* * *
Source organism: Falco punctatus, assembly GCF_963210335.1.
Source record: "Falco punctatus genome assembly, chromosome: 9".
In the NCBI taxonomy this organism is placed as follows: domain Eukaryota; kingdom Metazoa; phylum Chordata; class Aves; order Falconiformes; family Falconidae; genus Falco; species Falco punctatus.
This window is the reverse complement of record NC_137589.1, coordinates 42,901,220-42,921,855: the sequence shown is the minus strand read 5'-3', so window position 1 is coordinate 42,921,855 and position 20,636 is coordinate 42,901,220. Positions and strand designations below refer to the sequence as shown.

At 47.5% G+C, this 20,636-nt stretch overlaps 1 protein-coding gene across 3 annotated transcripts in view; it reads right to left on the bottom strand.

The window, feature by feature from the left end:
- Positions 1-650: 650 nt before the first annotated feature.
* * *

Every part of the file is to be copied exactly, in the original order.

Source organism: Falco punctatus, assembly GCF_963210335.1.
Source record: "Falco punctatus genome assembly, chromosome: 9".
In the NCBI taxonomy this organism is placed as follows: domain Eukaryota; kingdom Metazoa; phylum Chordata; class Aves; order Falconiformes; family Falconidae; genus Falco; species Falco punctatus.
This window is the reverse complement of record NC_137589.1, coordinates 42,901,220-42,921,855: the sequence shown is the minus strand read 5'-3', so window position 1 is coordinate 42,921,855 and position 20,636 is coordinate 42,901,220. Positions and strand designations below refer to the sequence as shown.

At 47.5% G+C, this 20,636-nt stretch overlaps 1 protein-coding gene across 3 annotated transcripts in view; it reads right to left on the bottom strand.

The window, feature by feature from the left end:
- Positions 1-650: 650 nt before the first annotated feature.